First, no offense to anyone who puts stock in these sorts of things. I have friends who believe deeply in astrology, Myers-Briggs and all manner of similar systems for dividing people into easily-understandable meat silos.
Anyone can believe what they want.
But let’s not for a moment pretend that all beliefs are created equal, or that all are equally backed by scientific consensus.
Millennials are flocking to astrology and other forms of spirituality1. It’s not only noted in the media, as I also see it in my social circles.
But many are also delving into the world of Myers-Briggs Type Indicators2. That’s right, those personality tests that decide what kind of extrovert or introvert you are seem to be all the rage among my generation3.
And it’s not just young people, but businesses, colleges, and other collaborative spaces that are leaning on MBTI tests to try to understand its colleagues. I had to take it all the way back in community college, and have been required to take it a couple times since as well (though luckily not within the realm of journalism).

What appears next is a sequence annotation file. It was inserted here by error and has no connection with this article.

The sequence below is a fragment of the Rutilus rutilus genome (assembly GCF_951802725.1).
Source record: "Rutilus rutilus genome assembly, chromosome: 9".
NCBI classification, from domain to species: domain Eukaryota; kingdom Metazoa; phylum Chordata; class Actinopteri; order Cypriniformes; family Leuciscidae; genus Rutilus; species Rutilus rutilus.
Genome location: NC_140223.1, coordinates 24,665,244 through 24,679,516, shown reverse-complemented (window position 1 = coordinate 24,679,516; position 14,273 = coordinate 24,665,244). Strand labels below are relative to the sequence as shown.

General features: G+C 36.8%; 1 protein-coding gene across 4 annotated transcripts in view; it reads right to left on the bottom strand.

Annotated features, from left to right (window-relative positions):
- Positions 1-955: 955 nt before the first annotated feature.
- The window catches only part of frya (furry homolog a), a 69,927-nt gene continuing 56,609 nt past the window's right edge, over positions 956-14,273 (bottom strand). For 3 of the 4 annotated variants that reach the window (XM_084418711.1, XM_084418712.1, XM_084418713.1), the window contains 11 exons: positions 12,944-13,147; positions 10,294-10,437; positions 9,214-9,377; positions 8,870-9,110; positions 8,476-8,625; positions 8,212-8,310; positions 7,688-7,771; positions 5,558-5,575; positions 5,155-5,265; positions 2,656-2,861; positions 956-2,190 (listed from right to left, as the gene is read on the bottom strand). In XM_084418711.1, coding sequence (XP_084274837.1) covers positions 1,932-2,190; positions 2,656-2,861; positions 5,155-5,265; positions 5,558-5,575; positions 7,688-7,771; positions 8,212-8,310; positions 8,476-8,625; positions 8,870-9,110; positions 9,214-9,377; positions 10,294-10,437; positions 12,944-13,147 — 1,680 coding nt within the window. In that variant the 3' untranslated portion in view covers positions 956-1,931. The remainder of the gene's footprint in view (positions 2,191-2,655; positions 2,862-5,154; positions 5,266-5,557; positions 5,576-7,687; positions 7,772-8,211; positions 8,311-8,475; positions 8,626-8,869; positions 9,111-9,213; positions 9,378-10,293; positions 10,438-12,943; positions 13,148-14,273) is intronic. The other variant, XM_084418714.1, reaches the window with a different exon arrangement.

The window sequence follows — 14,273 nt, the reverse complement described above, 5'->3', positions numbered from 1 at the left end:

It’s also all over online dating apps. OKCupid and Tinder profiles have become an alphabet soup of MBTI labels, and I’ve run into skepticism from those asking what my type is and why I don’t display it.
On its face, it’s completely harmless. This 60-year-old personality test isn’t even remotely new. It can be fun, and like astrology some people may find their personality test results suit them perfectly and provide insights into their being.
But there are issues when people who don’t want to be identified in a certain way based on their perceived MBTI type or astrological sign start being treated differently based on that signifier.
In short, it’s irritating to be pre-judged based on something that means nothing.
At the end of the day, I’ll chalk this phenonmenon down to “mild annoyance” – but it has been a noticible shift in the last couple years.
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